Optimal Comfort with Limited Power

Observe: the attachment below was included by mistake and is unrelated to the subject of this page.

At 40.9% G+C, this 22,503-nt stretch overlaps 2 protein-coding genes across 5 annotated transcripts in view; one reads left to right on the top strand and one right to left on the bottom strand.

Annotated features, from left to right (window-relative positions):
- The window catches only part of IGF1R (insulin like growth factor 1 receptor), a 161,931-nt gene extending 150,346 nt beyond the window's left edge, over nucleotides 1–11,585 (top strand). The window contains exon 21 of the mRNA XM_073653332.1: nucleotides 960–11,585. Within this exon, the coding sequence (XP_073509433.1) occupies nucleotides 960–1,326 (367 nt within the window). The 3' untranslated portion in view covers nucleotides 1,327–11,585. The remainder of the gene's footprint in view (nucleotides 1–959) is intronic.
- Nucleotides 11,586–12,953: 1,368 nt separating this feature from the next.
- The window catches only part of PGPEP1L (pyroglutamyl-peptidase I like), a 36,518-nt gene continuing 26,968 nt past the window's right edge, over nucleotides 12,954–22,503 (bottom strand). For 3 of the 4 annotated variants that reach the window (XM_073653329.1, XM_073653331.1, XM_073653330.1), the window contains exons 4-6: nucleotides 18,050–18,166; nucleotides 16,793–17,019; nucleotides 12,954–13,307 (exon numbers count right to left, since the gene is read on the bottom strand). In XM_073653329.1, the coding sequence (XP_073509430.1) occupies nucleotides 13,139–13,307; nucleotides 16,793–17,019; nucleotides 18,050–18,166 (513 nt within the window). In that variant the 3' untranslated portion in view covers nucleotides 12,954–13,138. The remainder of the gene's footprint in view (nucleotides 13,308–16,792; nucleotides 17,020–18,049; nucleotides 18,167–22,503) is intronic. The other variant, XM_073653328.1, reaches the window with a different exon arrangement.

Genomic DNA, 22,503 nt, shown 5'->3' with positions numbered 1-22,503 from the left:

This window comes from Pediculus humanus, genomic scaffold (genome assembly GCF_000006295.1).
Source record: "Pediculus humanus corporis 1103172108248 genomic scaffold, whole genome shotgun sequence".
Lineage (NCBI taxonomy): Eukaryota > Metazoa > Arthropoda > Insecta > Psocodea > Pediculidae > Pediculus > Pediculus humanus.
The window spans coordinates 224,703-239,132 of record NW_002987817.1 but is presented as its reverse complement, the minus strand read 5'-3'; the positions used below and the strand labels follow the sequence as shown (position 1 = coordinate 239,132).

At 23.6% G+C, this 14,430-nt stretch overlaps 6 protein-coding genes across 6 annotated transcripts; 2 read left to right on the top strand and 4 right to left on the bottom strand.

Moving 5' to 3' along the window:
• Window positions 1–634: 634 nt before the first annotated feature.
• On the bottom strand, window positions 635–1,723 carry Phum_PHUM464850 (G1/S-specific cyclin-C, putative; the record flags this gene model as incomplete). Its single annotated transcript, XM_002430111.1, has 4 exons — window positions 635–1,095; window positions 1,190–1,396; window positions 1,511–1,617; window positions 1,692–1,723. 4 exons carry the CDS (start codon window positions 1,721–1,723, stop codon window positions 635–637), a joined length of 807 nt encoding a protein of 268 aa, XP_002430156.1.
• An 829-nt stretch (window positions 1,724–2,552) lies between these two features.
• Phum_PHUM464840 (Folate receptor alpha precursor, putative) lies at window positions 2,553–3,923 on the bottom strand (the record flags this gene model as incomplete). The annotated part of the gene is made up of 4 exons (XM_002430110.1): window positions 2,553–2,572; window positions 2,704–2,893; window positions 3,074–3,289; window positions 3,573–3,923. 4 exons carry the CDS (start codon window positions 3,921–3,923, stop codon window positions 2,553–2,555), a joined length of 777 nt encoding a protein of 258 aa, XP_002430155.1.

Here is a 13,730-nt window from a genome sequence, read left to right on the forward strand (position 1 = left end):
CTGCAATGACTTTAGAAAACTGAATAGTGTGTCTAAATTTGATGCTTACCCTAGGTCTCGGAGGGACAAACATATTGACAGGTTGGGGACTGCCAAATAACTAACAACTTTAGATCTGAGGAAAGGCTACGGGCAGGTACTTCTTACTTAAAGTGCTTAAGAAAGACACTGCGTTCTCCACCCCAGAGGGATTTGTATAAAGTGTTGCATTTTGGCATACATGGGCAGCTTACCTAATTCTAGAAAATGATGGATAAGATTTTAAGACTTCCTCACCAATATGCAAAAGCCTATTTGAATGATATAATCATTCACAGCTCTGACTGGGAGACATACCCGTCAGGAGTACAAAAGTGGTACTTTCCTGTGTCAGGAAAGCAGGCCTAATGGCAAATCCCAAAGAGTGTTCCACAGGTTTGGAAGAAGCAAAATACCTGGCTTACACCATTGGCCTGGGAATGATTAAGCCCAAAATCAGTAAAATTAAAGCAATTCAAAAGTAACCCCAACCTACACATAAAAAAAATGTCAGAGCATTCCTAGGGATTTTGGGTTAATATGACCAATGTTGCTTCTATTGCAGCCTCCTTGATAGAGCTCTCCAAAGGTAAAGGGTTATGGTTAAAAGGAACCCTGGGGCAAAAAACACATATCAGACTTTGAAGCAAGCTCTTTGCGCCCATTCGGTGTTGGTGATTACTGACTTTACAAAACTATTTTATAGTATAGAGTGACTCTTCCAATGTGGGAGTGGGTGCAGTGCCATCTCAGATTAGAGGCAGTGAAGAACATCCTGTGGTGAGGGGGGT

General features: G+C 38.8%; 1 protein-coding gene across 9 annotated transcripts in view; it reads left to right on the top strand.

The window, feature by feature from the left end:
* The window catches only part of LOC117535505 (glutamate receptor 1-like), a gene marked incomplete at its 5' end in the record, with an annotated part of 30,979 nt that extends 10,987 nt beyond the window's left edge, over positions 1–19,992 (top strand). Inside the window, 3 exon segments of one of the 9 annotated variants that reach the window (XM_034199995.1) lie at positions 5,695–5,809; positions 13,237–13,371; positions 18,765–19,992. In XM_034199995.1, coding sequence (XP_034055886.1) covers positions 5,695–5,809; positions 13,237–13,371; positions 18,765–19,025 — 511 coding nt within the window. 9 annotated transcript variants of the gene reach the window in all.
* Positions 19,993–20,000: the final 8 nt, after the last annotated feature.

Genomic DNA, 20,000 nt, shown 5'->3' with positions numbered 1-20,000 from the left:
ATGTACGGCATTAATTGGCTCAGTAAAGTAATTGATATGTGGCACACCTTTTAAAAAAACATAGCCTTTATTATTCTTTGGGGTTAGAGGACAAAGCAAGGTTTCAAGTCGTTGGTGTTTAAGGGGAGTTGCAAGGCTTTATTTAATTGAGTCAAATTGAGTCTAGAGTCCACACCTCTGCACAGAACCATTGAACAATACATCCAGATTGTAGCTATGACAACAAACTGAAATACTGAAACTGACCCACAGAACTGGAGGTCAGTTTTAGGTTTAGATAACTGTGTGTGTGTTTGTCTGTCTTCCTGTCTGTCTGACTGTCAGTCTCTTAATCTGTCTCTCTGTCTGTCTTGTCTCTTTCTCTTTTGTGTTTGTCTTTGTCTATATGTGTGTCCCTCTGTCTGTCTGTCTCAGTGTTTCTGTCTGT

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Electricity consumption is growing and with more efficient equipment introducing larger power peaks. Reducing the power peaks can substantially reduce the electricity expenses for a building. In 2015 it was presented that 60-70% of the grid tariff cost was the power-dependant part for commercial buildings in Norway. There are several different power-dependant billing practices which increase expenses based on a buildings monthly power peaks. Some practices only focus on the single highest peak of the month. This means that one day can heavily increase the electricity expenses for the whole month. A fair amount of work has been done to reduce the power peaks for buildings. Many of the solutions suggest some sort of optimal control theory, with the use of building models. However, modelling the dynamics of a building can be very cost and time consuming. This paper presents a solution for reducing power peaks, by utilizing neural networks and optimal control. Where neural networks will identify the system dynamics, which will be utilized by the optimal control to guide the processes towards optimal values for distributing comfort with limited power. Identifying suitable models to describe the input-output behaviour of dynamic systems is not directly suited for novel neural networks. This is due to their inability to represent the recurrence of connections through time. However, Recurrent Neural Networks (RNN) incorporate feedback connections, giving them the ability to tackle many complex system identification problems. By combining RNN architecture and linear systems theory we create a Linear Recurrent Neural Network (LRNN) which approximates individual process dynamics directly to a second order state-space. This paper suggests two different ways of limiting power and fairly distributing comfort. First using the well established Model Predictive Control (MPC). Second using a custom optimization algorithm that utilizes steady-state and pole-placement, which is named Steady State Control (SSC) in this paper. Using the MPC is not viable due to our inability to formulate a convex optimization. Using the SSC is viable given approximated steady-state gains and bias values provided via the LRNN, with online-learning correcting for disturbances and dynamical changes. However, pole-placement with online-learning has the risk of causing instability, which is why we should rather get control parameters from an initial tuning procedure and keep them constant. In conclusion, this paper provides a proof of concept for limiting power and fairly distributing comfort using a custom optimization algorithm with neural network system identification. However, it does need to be tested in a real building to prove its validity.